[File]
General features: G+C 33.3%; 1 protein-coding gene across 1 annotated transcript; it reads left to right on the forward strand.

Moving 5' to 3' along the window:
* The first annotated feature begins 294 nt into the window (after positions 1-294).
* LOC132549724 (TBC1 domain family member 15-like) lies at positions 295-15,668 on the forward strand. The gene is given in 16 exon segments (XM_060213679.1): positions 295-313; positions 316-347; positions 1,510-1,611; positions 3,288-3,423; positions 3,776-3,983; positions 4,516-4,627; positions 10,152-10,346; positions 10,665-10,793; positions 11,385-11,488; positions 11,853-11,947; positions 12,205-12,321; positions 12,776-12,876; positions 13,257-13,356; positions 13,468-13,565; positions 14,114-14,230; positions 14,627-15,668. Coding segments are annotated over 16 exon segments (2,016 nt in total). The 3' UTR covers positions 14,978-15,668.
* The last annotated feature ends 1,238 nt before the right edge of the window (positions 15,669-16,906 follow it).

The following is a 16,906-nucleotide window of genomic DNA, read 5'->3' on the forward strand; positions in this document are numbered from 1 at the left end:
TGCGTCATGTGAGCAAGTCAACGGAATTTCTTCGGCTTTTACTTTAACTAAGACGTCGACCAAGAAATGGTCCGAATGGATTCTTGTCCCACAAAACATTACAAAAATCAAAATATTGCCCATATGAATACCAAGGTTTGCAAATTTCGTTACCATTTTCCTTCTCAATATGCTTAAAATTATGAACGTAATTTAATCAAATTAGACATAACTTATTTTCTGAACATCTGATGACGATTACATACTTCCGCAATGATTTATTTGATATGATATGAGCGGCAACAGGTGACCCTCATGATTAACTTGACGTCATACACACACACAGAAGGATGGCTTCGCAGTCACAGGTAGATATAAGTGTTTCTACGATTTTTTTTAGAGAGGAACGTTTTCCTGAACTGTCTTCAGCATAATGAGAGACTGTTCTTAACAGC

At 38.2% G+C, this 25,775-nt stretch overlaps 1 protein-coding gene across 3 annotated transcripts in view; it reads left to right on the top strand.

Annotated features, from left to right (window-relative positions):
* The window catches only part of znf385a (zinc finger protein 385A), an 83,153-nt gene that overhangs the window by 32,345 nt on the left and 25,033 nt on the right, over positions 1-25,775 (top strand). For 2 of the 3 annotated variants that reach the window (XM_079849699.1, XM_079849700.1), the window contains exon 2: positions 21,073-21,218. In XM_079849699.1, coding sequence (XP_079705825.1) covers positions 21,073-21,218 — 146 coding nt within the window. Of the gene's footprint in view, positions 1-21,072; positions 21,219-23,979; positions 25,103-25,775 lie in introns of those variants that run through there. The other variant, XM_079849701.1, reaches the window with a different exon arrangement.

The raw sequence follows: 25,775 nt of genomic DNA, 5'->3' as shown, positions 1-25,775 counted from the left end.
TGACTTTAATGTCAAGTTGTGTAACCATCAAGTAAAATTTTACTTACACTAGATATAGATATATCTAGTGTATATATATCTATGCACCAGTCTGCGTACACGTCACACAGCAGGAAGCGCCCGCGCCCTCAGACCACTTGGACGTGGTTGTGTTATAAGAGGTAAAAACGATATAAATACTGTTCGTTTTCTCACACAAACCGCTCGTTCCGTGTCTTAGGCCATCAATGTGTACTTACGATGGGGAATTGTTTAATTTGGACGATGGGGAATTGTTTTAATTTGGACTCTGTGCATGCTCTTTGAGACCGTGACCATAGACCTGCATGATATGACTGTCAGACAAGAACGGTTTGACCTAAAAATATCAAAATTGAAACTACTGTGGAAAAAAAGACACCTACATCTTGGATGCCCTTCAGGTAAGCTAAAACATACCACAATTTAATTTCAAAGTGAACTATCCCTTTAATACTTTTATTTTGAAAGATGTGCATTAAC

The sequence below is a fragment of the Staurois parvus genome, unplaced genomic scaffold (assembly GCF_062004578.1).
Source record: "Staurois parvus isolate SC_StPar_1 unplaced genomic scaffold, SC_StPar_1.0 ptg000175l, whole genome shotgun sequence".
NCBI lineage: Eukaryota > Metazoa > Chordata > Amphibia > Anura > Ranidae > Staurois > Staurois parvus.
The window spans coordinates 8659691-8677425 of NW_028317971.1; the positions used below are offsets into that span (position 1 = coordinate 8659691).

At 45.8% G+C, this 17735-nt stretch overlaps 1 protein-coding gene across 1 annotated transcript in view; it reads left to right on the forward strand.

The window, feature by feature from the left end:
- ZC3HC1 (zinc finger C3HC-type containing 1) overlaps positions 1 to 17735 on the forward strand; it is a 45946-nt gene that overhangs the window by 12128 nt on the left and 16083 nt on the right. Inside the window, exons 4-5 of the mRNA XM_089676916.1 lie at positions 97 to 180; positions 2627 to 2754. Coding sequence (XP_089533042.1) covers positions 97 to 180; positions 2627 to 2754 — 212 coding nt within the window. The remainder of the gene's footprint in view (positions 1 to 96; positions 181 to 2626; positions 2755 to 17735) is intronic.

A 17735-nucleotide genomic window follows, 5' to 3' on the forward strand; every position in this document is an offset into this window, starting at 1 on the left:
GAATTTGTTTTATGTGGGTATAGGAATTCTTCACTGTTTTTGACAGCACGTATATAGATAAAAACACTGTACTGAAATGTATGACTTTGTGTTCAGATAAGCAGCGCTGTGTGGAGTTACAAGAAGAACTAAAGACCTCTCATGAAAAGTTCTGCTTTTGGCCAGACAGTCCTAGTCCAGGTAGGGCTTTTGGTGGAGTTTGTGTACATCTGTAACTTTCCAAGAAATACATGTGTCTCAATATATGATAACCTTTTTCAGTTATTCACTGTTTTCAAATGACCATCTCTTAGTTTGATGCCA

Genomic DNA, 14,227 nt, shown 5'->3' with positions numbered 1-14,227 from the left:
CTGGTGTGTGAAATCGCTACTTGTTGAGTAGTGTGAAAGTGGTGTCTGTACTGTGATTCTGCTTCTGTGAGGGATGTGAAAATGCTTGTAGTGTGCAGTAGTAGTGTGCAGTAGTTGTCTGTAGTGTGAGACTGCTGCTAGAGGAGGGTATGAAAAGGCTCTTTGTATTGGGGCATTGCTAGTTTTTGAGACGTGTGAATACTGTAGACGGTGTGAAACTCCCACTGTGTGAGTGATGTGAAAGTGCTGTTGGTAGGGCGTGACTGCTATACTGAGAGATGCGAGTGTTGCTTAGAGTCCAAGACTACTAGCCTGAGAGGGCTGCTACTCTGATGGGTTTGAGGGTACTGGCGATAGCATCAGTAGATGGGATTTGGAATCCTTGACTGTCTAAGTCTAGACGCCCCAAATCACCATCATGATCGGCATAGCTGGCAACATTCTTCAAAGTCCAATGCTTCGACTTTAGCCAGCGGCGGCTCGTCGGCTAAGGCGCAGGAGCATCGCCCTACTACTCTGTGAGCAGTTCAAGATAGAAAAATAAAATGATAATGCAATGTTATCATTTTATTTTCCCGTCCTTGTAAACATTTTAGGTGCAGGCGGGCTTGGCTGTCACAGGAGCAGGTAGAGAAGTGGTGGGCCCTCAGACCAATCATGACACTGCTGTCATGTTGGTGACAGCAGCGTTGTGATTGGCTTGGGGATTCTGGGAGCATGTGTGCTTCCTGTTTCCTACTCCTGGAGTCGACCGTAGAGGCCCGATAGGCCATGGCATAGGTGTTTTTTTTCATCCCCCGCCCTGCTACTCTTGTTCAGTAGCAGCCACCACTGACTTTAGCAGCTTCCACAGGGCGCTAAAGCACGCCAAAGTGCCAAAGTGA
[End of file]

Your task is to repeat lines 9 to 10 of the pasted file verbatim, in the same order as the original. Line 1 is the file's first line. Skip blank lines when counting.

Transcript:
Annotated features, from left to right (window-relative positions):
* The window catches only part of znf385a (zinc finger protein 385A), an 83,153-nt gene that overhangs the window by 32,345 nt on the left and 25,033 nt on the right, over positions 1-25,775 (top strand). For 2 of the 3 annotated variants that reach the window (XM_079849699.1, XM_079849700.1), the window contains exon 2: positions 21,073-21,218. In XM_079849699.1, coding sequence (XP_079705825.1) covers positions 21,073-21,218 — 146 coding nt within the window. Of the gene's footprint in view, positions 1-21,072; positions 21,219-23,979; positions 25,103-25,775 lie in introns of those variants that run through there. The other variant, XM_079849701.1, reaches the window with a different exon arrangement.